After reviewing the information on the Business and Financial Profiles, the Broker will answer any questions you may have about the businesses or will obtain the answers from persons deemed reliable. The next step would be to have a conference call with the owner to further discuss details about the business and to ascertain the seriousness of your interest. If all goes well, you will want to meet the business owner and visit the facilities. The Broker will schedule all appointments with the business owners. It is common for business owners to require that all such meetings be during nonoperating hours to avoid premature disclosure to employees and customers. The Broker will attend these meetings with you to introduce the business owner, and facilitate the flow of information. When meeting with a business owner, you may tour the facilities and ask questions regarding the operations of the business. However, questions regarding the price and terms of sale of the business is not appropriate. Your Broker can explain the basis on which the business was valued and the terms of sale required by the owner. Please remember to keep all proprietary information you obtain about the business confidential. Only discuss this information with your professional advisors and spouse, and remind them that the information is confidential and not to be disclosed to other parties. In most cases, the employees, customers, suppliers, landlords and lenders are not aware that these businesses are for sale. Premature disclosure could have a negative impact on the business being sold.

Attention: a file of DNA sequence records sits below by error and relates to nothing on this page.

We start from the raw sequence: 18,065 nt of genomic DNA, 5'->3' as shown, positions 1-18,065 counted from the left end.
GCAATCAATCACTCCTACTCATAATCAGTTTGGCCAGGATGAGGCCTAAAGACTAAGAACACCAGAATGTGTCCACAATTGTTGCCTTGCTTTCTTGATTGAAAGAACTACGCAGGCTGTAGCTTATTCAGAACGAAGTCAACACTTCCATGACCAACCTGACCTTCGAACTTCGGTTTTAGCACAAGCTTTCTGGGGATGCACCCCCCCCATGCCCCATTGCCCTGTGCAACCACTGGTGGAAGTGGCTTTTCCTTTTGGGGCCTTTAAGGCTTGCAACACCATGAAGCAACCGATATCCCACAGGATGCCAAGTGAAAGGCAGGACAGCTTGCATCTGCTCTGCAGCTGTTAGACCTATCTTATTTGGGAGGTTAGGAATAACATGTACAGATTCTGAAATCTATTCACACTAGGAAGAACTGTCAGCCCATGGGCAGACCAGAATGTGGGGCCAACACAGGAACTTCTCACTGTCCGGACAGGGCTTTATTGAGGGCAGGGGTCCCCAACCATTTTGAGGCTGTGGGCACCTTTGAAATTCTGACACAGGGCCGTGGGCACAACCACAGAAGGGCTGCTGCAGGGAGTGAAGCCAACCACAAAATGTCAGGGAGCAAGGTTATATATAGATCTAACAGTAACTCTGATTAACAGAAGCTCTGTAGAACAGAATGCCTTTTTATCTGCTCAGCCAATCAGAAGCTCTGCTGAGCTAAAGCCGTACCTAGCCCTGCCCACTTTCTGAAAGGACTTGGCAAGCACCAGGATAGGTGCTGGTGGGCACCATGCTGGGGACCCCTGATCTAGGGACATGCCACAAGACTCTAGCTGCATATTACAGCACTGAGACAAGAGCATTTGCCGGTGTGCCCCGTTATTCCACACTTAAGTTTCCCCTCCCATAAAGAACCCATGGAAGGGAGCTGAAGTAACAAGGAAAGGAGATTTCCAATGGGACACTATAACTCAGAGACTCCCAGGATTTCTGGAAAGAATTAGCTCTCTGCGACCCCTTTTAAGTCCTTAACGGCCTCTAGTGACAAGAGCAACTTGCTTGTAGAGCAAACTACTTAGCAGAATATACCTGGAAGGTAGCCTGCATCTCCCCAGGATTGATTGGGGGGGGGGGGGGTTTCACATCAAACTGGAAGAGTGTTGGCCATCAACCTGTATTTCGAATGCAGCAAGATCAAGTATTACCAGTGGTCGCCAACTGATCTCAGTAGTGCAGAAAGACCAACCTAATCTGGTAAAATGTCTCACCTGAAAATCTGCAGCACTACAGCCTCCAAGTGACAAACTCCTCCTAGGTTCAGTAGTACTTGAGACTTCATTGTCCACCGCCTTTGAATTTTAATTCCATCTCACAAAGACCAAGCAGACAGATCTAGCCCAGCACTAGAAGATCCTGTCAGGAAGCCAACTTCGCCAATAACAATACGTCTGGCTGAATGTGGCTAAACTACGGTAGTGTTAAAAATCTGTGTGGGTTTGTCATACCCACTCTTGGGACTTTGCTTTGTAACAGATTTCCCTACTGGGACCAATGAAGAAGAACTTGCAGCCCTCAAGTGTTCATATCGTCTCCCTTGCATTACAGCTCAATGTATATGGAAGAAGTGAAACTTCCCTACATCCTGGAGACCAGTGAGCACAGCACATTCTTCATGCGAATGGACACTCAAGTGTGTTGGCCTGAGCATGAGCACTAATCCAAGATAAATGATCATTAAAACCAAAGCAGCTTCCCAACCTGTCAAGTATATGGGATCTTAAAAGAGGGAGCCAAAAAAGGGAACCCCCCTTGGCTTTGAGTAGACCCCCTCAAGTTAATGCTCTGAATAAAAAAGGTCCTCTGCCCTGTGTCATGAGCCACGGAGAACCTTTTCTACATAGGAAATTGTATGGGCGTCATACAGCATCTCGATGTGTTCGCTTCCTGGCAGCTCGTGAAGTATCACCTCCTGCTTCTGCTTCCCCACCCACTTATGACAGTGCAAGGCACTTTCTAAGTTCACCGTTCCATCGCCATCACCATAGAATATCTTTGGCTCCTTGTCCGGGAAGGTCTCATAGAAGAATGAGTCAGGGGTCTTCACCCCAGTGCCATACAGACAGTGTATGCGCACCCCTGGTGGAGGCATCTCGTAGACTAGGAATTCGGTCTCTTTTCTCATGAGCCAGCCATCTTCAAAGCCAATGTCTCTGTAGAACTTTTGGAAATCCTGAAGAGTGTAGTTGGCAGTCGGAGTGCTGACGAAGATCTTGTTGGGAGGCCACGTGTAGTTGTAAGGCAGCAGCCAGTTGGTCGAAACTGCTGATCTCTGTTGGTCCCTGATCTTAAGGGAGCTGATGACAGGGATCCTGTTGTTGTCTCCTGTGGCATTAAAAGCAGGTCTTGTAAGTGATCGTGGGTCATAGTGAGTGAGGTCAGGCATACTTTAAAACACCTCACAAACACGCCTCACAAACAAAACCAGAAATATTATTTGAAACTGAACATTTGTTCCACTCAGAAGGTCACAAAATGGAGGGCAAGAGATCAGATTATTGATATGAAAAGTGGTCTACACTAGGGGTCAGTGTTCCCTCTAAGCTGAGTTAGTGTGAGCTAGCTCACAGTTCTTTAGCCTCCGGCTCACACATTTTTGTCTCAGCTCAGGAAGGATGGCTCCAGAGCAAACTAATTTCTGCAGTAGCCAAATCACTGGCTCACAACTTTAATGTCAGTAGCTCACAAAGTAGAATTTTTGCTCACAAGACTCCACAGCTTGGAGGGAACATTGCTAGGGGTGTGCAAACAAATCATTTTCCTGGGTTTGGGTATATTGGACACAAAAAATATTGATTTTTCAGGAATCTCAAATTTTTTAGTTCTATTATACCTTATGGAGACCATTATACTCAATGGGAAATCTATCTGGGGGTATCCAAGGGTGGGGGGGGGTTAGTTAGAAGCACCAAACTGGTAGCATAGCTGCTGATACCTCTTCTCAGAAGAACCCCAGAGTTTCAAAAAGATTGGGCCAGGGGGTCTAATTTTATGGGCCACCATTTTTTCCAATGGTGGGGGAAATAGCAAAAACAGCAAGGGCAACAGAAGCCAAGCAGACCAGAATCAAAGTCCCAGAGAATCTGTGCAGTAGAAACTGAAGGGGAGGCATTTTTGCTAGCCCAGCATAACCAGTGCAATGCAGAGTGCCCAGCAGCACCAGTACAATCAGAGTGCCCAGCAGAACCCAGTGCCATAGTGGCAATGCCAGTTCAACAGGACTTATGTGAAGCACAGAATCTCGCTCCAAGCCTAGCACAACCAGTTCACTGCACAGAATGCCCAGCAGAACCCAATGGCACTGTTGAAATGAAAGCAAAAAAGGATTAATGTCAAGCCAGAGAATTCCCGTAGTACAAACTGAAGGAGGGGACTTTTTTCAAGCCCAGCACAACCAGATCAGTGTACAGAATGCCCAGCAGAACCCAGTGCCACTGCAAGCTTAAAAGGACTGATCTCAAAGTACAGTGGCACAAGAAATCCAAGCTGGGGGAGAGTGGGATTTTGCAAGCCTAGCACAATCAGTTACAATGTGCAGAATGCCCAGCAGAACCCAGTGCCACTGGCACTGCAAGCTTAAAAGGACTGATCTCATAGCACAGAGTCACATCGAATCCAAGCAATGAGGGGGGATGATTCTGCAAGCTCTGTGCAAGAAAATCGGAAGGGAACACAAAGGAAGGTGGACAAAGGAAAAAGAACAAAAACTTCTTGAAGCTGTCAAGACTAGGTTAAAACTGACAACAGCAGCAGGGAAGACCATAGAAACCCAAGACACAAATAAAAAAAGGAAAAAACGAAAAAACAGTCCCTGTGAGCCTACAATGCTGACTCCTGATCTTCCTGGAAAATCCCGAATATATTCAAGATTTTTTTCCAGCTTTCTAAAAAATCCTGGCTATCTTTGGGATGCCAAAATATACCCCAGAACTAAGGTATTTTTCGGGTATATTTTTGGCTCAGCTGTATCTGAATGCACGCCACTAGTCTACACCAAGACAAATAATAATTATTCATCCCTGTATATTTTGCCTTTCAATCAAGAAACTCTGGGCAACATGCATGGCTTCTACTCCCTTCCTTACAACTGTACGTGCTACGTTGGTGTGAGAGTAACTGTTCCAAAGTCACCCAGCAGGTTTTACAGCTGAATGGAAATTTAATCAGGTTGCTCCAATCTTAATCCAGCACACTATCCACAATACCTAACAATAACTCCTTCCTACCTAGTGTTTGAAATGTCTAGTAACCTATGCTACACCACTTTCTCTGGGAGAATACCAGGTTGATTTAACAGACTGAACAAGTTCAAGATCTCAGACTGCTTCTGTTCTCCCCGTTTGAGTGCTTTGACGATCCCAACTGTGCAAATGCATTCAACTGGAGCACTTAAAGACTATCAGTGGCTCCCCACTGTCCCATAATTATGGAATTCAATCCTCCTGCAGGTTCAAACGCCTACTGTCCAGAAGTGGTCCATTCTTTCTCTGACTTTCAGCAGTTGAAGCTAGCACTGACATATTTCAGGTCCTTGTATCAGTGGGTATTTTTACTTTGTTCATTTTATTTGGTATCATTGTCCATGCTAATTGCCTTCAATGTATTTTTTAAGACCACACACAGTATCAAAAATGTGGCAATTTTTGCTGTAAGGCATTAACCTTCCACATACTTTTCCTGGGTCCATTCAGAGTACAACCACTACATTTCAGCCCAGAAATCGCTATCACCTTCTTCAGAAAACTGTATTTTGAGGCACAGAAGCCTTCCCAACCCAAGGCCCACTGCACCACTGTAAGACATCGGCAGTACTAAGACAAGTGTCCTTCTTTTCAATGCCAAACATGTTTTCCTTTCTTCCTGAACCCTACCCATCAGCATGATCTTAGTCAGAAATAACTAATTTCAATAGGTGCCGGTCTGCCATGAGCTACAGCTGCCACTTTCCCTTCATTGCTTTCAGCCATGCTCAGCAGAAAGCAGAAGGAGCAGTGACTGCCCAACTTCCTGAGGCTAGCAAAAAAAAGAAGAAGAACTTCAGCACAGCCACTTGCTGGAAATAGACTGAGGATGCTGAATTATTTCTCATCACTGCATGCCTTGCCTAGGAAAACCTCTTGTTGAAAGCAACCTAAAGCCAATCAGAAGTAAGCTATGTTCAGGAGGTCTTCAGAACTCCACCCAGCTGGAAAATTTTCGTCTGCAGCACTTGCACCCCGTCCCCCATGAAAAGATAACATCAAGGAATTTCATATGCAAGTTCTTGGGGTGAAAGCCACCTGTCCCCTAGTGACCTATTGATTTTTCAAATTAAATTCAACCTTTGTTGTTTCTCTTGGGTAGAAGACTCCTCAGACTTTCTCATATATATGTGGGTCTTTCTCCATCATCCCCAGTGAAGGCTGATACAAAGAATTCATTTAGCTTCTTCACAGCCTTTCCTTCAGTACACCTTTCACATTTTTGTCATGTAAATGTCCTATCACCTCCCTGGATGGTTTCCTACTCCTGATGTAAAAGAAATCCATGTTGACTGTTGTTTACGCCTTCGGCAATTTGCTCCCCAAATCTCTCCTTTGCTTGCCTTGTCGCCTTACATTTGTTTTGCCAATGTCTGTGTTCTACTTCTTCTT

Step 5: Due Diligence and Offering Process
At this point you have reviewed operating information and financial summaries of the businesses that meet your acquisition criteria, and you have met with the business owners and toured their business facilities. You should now be ready to select the business that you feel best meets your needs and begin your due diligence process. Checking out the business can be very time consuming for both you and the business owner. Furthermore, costs may be incurred for such things as professional advisors, copies of documents, lien searches and closing documentation. The business owner does not want to go through a detailed due diligence process without knowing the buyer is serious and willing to make an acceptable offer to purchase the business. Therefore, before copies of tax returns and other business documents can be obtained, and before any contact with landlords, bankers, suppliers, employees, or customers, an Earnest Money Agreement or Letter of Intent must be presented and accepted by the business owner. The basic steps involved in making an offer are: